Precious metals were responsible for a large portion of our 67% gain in 2010 and have caused our accounts to rally aggressively in February after pulling back 0.5% in January. We'll have to wait for full month February numbers, but our average account is up more than 10% for 2011 already. However, it is always wise to be most cautious when things are going well. With that in mind, let's take a look at the silver market for signs of where it may head next.
The past week saw silver jump from $29.995 to $32.3/oz., a 7.7% gain. As we have long opined, silver and gold are in the midst of structural bull markets that should take them far higher in the coming weeks, months, and years.
Volume on Silver Futures and the SLV
The below chart shows silver futures and their corresponding volumes on a weekly basis over the last year.
Click to enlarge:
As can be seen from the chart, volume on silver futures increased greatly with the rally, a good sign that investors are gaining confidence as the price of the metal increases. Aside from the low volume weeks around Thanksgiving and Christmas/New Years', silver futures volume has been greatly elevated.
Last week, volume on silver futures was 333,000 contracts, or about 23% higher than the 10 week moving average. This larger-than-normal volume on silver is a positive sign that there is wide breadth in the silver rally. Generally speaking, the higher the volume behind breakout moves in a security, the more confidence can be had in that security continuing to rally.
However, since silver futures are highly leveraged, requiring only $10,400 to control $156,500 worth of silver at today's prices, futures traders can quickly become skittish and bail, causing a correction. We need to look at the SLV in conjunction to determine whether institutional and individual investors are also participating in silver's rally.
Click to enlarge:
The chart shows that the SLV traded 135 million shares last week compared to 113 million for the 10 week moving average. This amounts to a 19% increase in volume.
Clearly, both futures traders and ETF buyers are heavily participating in silver's rise. The increased volume behind last week's move gives credence to the notion that the current uptrend can be sustained.
This Week's CFTC Commitment of Traders Report
This week's COT report shows a continuation of recent trends. The chart below shows the price of silver in gray, Managed Money net longs in green, and Producer net shorts in blue.
Click to enlarge:
The last 3 weeks have seen the Managed Money net long participation increase almost 78%, a huge increase in net long positions. As we have stated repeatedly, increased Managed Money long participation is necessary to keep the silver bull market alive, as they arrive quickly and push prices around.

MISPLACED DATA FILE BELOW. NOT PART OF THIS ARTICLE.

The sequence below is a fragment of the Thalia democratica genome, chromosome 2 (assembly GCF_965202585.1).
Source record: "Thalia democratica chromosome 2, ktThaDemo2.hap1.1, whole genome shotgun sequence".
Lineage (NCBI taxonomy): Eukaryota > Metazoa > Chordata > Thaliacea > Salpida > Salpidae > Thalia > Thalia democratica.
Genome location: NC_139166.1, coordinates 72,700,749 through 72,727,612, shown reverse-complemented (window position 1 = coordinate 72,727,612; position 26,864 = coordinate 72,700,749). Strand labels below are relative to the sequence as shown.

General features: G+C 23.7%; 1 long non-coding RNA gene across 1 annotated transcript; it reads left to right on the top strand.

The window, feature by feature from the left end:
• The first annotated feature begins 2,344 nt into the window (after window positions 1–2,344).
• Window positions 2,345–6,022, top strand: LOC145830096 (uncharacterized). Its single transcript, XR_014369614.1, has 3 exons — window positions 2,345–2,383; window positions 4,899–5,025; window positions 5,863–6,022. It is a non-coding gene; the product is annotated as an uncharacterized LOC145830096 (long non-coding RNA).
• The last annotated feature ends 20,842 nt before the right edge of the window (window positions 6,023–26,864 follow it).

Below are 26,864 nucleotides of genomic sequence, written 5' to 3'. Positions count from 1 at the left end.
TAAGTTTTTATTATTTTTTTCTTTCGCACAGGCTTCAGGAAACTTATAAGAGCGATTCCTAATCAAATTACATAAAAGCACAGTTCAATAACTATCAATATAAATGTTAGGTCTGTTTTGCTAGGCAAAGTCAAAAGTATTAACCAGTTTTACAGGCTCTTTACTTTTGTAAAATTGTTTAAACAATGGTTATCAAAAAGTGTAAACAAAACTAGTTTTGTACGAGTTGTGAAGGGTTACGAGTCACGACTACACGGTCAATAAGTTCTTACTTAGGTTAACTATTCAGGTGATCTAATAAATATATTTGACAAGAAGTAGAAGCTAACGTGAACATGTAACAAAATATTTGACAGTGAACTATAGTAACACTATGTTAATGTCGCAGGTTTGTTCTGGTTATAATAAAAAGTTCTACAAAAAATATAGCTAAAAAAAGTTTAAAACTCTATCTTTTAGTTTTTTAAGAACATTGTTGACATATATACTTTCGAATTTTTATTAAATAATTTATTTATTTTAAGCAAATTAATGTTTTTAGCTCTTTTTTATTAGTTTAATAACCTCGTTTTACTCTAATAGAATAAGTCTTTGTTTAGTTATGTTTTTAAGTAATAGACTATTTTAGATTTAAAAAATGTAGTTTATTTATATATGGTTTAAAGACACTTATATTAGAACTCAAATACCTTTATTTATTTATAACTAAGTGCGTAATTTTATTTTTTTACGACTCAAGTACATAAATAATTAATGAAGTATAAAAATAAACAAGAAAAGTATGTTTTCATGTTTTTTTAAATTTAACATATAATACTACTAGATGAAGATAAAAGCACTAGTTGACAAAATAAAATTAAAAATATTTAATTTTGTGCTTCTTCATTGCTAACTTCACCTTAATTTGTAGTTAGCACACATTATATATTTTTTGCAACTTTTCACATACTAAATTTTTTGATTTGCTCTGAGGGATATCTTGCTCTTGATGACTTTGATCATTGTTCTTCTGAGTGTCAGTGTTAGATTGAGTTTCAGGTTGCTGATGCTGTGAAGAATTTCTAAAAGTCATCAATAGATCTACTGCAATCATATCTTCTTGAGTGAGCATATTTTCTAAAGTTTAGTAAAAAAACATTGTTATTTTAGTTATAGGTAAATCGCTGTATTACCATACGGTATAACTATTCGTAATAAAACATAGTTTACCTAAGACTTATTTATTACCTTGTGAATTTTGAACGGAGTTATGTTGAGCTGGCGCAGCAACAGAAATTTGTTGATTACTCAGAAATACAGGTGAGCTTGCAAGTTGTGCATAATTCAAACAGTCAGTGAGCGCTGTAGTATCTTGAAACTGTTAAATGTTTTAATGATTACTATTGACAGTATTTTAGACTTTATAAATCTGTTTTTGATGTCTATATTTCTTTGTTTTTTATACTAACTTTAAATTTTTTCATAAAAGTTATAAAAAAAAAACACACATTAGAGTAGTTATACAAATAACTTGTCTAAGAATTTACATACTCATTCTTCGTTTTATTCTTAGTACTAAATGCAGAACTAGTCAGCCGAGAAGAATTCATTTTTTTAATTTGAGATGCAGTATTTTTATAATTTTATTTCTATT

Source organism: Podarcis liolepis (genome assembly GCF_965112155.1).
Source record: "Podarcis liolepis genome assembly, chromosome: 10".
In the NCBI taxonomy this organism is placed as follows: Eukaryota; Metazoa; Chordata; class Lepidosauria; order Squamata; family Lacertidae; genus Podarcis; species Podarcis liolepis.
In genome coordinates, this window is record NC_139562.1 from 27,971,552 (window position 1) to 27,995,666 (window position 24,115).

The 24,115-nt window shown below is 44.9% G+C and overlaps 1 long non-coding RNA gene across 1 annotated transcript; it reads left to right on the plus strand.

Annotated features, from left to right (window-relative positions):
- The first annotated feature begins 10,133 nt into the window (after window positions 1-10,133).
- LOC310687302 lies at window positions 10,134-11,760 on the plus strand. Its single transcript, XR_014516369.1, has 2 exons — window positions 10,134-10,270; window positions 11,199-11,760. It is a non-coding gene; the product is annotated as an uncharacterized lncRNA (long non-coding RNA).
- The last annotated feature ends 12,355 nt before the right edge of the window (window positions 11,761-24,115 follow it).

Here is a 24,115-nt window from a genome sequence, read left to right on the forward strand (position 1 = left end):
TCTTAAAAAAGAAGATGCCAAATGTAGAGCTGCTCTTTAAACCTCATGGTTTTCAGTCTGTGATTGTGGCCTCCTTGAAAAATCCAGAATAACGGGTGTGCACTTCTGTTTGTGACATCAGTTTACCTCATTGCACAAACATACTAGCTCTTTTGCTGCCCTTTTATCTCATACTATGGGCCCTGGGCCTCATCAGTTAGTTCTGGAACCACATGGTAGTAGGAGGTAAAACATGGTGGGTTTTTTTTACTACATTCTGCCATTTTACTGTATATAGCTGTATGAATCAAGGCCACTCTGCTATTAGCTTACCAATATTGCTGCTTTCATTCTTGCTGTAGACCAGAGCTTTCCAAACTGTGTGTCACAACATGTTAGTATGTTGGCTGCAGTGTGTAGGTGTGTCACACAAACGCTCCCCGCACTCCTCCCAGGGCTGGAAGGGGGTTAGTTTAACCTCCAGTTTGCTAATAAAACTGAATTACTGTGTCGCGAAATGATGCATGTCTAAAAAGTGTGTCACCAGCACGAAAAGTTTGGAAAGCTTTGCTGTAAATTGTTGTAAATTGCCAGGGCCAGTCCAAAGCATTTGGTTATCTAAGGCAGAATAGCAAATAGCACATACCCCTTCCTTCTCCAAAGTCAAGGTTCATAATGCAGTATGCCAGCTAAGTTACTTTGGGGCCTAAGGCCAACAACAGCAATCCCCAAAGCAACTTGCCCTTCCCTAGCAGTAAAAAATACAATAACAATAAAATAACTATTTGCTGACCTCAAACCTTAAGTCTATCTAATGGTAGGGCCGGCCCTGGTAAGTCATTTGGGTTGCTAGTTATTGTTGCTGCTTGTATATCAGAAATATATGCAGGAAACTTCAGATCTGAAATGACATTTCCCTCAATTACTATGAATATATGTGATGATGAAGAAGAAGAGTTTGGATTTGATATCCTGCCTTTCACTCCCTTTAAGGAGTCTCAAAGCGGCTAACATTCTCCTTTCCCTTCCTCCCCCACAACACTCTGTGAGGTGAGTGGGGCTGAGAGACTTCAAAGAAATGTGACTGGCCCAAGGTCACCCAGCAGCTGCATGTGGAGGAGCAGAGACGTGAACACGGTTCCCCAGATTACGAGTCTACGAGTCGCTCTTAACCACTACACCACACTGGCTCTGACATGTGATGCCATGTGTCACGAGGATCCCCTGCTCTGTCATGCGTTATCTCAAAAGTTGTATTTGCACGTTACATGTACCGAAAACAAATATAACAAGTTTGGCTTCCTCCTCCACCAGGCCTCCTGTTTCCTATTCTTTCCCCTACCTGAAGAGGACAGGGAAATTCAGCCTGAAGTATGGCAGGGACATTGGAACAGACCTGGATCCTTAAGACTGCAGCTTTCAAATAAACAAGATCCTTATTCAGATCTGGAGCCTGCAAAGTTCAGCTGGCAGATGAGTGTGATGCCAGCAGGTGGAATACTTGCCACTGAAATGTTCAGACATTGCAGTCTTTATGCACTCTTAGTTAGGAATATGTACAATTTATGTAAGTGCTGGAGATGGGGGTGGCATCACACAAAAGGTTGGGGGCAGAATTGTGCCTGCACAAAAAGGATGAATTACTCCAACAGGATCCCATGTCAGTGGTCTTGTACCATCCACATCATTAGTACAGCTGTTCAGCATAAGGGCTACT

However, the trend in Managed Money longs can be thought of as somewhat of a contrarian indicator because of the huge leverage involved in futures. As we saw in January, Managed Money can be very fickle and bail at the first sign of trouble, but then reenter quickly once it appears the uptrend has resumed. This phenomenon is an inevitable cycle of futures markets, and the resulting volatility can be utilized to a savvy investor's benefit by selling put options and increasing long exposure during pullbacks. But one must have the patience to wait for the inevitable corrections.
Even with Managed Money net long participation up 78% in the last 3 weeks, it remains more than 14,000 contracts below the peak set on September 28. We may see a new high in Managed Money net longs during the current surge in silver prices, so the upwards trend could continue significantly longer before pulling back.
During the same 3 week period, Producer net short contracts increased 15.5%. It is interesting that the short covering theme of the huge surge in silver late last year has reversed course even with silver hitting new 31-year highs. As we commented quite a while ago, due to the massive size of the Producer short position, it is most likely comprised of commercial bank prop trading as well as the traditional producer hedging. Because silver has displayed backwardation recently, it is entirely plausible that the recent increase in Producer shorts is due to producer-selling of long-dated silver futures. While we are not of the belief that commercial short covering is the primary driver behind the silver rally, it is an interesting story to keep an eye on, and possibly more fuel for silver's fire.
While the large increase in Managed Money long participation could cause a short term correction if they sense trouble, the silver rally is well intact. Any correction or pullback should see a hard floor around the $26.75 level, the same level it bounced off of a few weeks ago. We would advocate selling puts at or below this level, as a return to it is highly unlikely in the near future. As has been the case, all pullbacks should be seen as a buying opportunity and should be utilized to build or add to an existing position in silver. Selling covered calls against existing silver positions is a great way to hedge a bit in case of an extended correction.
We continue to be long silver and gold futures, short silver and gold put options and long GDX, GDXJ, and SLW. We will add on all pullbacks.
Disclosure: I am long SLW, GDX, GDXJ.
Additional disclosure: long silver and gold futures